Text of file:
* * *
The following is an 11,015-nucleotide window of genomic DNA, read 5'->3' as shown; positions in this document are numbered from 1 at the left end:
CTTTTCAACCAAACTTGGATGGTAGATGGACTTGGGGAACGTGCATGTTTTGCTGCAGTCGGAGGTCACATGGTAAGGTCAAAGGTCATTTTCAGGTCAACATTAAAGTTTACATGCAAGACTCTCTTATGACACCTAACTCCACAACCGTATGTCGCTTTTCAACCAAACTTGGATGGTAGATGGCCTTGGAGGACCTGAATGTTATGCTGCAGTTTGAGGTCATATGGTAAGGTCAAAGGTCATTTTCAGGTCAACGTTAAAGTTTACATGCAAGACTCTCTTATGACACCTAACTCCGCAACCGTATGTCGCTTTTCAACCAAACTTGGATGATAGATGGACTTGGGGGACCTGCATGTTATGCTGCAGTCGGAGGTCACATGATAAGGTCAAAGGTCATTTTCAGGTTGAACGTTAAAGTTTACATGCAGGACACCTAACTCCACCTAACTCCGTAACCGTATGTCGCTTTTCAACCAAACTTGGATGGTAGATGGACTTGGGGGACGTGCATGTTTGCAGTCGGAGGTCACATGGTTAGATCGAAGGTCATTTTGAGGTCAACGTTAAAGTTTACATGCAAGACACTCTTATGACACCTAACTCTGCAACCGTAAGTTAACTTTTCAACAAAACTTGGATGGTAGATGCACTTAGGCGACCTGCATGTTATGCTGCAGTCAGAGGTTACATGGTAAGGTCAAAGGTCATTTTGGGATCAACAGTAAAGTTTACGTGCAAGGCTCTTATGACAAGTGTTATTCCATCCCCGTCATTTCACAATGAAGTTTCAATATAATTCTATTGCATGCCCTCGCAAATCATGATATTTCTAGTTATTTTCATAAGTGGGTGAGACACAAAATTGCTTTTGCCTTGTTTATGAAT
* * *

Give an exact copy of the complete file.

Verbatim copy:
The following is an 11,015-nucleotide window of genomic DNA, read 5'->3' as shown; positions in this document are numbered from 1 at the left end:
CTTTTCAACCAAACTTGGATGGTAGATGGACTTGGGGAACGTGCATGTTTTGCTGCAGTCGGAGGTCACATGGTAAGGTCAAAGGTCATTTTCAGGTCAACATTAAAGTTTACATGCAAGACTCTCTTATGACACCTAACTCCACAACCGTATGTCGCTTTTCAACCAAACTTGGATGGTAGATGGCCTTGGAGGACCTGAATGTTATGCTGCAGTTTGAGGTCATATGGTAAGGTCAAAGGTCATTTTCAGGTCAACGTTAAAGTTTACATGCAAGACTCTCTTATGACACCTAACTCCGCAACCGTATGTCGCTTTTCAACCAAACTTGGATGATAGATGGACTTGGGGGACCTGCATGTTATGCTGCAGTCGGAGGTCACATGATAAGGTCAAAGGTCATTTTCAGGTTGAACGTTAAAGTTTACATGCAGGACACCTAACTCCACCTAACTCCGTAACCGTATGTCGCTTTTCAACCAAACTTGGATGGTAGATGGACTTGGGGGACGTGCATGTTTGCAGTCGGAGGTCACATGGTTAGATCGAAGGTCATTTTGAGGTCAACGTTAAAGTTTACATGCAAGACACTCTTATGACACCTAACTCTGCAACCGTAAGTTAACTTTTCAACAAAACTTGGATGGTAGATGCACTTAGGCGACCTGCATGTTATGCTGCAGTCAGAGGTTACATGGTAAGGTCAAAGGTCATTTTGGGATCAACAGTAAAGTTTACGTGCAAGGCTCTTATGACAAGTGTTATTCCATCCCCGTCATTTCACAATGAAGTTTCAATATAATTCTATTGCATGCCCTCGCAAATCATGATATTTCTAGTTATTTTCATAAGTGGGTGAGACACAAAATTGCTTTTGCCTTGTTTATGAAT